Recently in my Facebook group, I asked the fabulous ladies what piece of advice they would you give to someone starting their business today. There were some great answers so I thought I would share them with you here today.
Be consistent and positive at all times
Failure is natural and part of the process. Learn from it and do things better next time! 🙂
Enjoy it. Be patient, it won’t happen overnight
Be sure that there is a niche in the market for your product or service and be different!
Research, research, research.
Join groups like this one as going it alone never works.
Cultivate the art of patience, have an open mind, learn new things and remain flexible
Make sure you have a solid foundation first before you to try to run & lots of patience
Ensure you absolutely love the product or service you are offering, otherwise it will never reach it’s potential!
Trust your gut, even when ‘experts,’ can’t see what you can see!
Find your tribe – we all need people to support and believe in us. Appreciate them hard!
Be the person that you want to be, act as if you’ve already achieved everything you want
Accept every offer of help that you are given, it’s tough going solo.
Don’t buy crap you don’t need.
Read lots. Set goals.
Get one package done really well before branching out.
Focus on one social media platform.
Surround yourself with brilliant people.
Spend time on your business from the start. Get great systems and take note of everything you do. It’s amazing how fast we forget how we started.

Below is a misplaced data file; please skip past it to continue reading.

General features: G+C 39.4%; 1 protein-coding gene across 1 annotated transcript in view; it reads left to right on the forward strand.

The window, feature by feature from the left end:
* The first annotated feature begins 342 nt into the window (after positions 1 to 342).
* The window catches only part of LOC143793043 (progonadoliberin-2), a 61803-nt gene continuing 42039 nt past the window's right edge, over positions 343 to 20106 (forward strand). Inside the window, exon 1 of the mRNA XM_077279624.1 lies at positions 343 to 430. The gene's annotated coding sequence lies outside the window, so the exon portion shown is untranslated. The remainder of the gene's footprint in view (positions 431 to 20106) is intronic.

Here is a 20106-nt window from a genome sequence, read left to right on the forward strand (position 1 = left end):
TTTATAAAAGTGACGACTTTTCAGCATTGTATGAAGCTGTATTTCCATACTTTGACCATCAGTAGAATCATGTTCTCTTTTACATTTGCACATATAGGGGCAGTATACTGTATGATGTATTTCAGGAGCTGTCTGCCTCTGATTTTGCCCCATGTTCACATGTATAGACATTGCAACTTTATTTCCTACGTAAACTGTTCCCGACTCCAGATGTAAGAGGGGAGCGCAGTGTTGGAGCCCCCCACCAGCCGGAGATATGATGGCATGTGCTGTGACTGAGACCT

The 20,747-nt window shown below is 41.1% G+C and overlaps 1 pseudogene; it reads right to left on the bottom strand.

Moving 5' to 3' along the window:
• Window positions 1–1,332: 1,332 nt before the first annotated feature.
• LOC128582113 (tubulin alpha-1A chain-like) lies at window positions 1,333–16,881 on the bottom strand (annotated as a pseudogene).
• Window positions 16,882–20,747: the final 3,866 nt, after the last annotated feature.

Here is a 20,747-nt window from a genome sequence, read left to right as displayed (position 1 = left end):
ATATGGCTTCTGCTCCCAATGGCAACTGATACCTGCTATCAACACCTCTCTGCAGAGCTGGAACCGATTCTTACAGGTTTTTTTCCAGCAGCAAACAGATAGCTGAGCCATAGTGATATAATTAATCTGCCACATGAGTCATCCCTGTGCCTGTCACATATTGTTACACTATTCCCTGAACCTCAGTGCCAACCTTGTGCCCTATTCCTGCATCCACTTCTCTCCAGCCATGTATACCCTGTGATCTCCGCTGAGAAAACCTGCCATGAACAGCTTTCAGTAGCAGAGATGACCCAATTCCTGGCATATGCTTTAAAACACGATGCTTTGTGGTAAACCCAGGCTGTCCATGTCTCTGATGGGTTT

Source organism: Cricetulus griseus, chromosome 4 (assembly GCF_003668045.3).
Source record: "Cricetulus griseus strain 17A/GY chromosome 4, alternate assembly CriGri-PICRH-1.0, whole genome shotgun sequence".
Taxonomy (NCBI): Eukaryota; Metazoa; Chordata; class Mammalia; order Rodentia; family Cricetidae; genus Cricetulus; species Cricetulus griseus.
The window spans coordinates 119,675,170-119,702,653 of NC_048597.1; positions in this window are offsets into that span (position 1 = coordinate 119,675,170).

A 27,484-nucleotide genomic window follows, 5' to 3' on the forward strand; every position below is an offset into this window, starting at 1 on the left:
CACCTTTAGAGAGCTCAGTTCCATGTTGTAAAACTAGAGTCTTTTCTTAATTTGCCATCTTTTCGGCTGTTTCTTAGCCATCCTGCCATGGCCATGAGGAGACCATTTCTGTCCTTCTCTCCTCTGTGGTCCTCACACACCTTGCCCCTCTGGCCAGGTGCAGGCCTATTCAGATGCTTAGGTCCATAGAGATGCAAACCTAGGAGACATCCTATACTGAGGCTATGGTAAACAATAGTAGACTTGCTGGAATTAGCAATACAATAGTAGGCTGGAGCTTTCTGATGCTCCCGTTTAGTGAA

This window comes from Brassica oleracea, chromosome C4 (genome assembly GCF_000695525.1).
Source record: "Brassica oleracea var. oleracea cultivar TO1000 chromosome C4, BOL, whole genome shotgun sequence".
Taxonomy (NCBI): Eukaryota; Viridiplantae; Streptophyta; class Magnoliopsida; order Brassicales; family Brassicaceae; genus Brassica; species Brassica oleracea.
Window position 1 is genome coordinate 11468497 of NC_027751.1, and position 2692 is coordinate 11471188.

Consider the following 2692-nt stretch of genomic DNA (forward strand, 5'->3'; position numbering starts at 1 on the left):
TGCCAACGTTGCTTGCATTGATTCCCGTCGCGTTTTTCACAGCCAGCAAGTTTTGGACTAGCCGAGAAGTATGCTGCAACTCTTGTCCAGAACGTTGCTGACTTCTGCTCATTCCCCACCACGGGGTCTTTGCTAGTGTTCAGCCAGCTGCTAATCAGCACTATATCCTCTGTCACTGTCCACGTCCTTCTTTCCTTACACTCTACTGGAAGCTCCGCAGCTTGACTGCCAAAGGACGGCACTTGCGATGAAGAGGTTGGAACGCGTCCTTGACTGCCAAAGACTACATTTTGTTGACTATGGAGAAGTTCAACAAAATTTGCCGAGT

Feel free to add your own piece of advice that you would give to someone starting out in the comments box below.
Here we are with the school holidays nearly upon us once again and the children at home.
For working women, this can be a time of both joy and stress. I remember only too well the joy of having my children around and going on days out combined with not having to do the packed lunches, school run etc. But I also remember the incredible stress of having to organise childcare for the days I could not take off, the feeling of guilt of still having to work and the feeling of disapproval for requesting time off with my children or to finish work early.
Do you dream of starting a home business?
So many other women feel the same and this can lead them to start to think about starting their own home-based business. They long for starting a home business which can be flexible enough to be run and organised around their family commitments and still provide them with a regular monthly income.
In a recent report to coincide with International Women’s Day, James Pattison, CEO of Startup Direct, said:
“A growing number of women are disillusioned by the difficulties of combining family life with a traditional 9 to 5 job, not least the inflexible hours, lack of well-paid part-time work and the cost of childcare, which continues to spiral.
The internet has made it easier than ever to start up a business from home and women are drawn to the prospect of being their own boss, choosing their hours and cutting childcare bills by working flexibly around family life.”
[Tweet “The internet has made it easier than ever to start up a business from home”]
Unfortunately, too many women thinking of starting a home business start to worry about what they will do, if they are good enough, what they have to do to start up and how they will manage initially until the business is fully up and running and providing a secure income.
But there are many options out there now and it is far easier to start up a home based business today than ever before. There are many simple ways to make money working from home that can be started at little expense. You also don’t need to immediately hand in your notice in order to start up as many businesses can initially be run alongside a full-time job. Yes, it will take time and organisation but then, as a working mother, you will already be an expert in this field.